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Barcelona scientists bond chips to circuit boards with ink containing silver nanoparticles
March 16, 2017
Source: ASM International
A team of researchers at the University of Barcelona has reportedly demonstrated a new bonding technique for surface mounted devices in which an inkjet printer with ink that incorporates silver nanoparticles bonds the devices. The technique, described in the Journal of Applied Physics, was developed in response to the industrial necessity for a fast, reliable, and simple manufacturing process.
Nanoparticles of silver for inkjet ink were selected because of their industrial availability. Silver is easily reproduced as nanoparticles into a stable ink that can easily be sintered. Though silver is not cheap, the amount was so small that costs were kept low.
The challenge for the research team was to "do everything with the same equipment." According to Javier Arrese, a member of the research team, the goal was to improve or confirm the performance of standard manufacturing processes by using inkjet printing technology for the circuitry and for bonding the chips.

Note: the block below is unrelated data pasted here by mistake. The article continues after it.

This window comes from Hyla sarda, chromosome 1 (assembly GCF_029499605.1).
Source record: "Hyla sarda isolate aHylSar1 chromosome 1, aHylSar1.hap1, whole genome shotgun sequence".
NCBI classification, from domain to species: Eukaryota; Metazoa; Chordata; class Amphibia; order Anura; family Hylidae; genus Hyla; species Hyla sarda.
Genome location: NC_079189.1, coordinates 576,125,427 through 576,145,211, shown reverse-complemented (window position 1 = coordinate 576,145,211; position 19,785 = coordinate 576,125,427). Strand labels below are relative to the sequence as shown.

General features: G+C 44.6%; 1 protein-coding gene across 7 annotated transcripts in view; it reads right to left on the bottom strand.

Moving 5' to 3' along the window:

"We developed several electronics circuits with inkjet printing, and many times we had to insert an SMD chip to reach the objectives," Prof. Arrese said. "Our approach was to use the same machine for bonding that was used for the printed circuit."
The biggest challenge was obtaining high electrical contact values for all the SMD size families. To do this, the team proposed using silver ink, printed by inkjet as assembling/soldering solution. The silver ink droplets were deposited close to the overlapping area between the SMD device pads and the printed bottom conductive paths, with the ink flowing through the interface by capillarity. This phenomenon works much like a sponge: The small voids of the sponge's structure absorb liquid, allowing a fluid to be drawn up from a surface into the sponge. In this case, the thin interface acts as the small voids in the sponge.
By taking advantage of surface energies existing at the nanoscale, silver nanoparticle (AgNP) ink ensures high electrical conductivity after thermal processing at very low temperatures, and thus a high electrical conductive interconnection can be achieved. Using this proposed method, an intelligent flexible hybrid circuit was demonstrated on paper, where different SMDs were assembled by AgNP ink, demonstrating the method's reliability and feasibility.
"There were many surprises in our research. One of them was how well bonded the SMD chips were to previous inkjet printed circuits using our new method as compared with the current standard technology," Prof. Arrese said.
Industries and Applications | Electronics
Industries and Applications | Nanotechnology
Materials Processing and Treatment | Soldering
Metals and Alloys | Precious Metals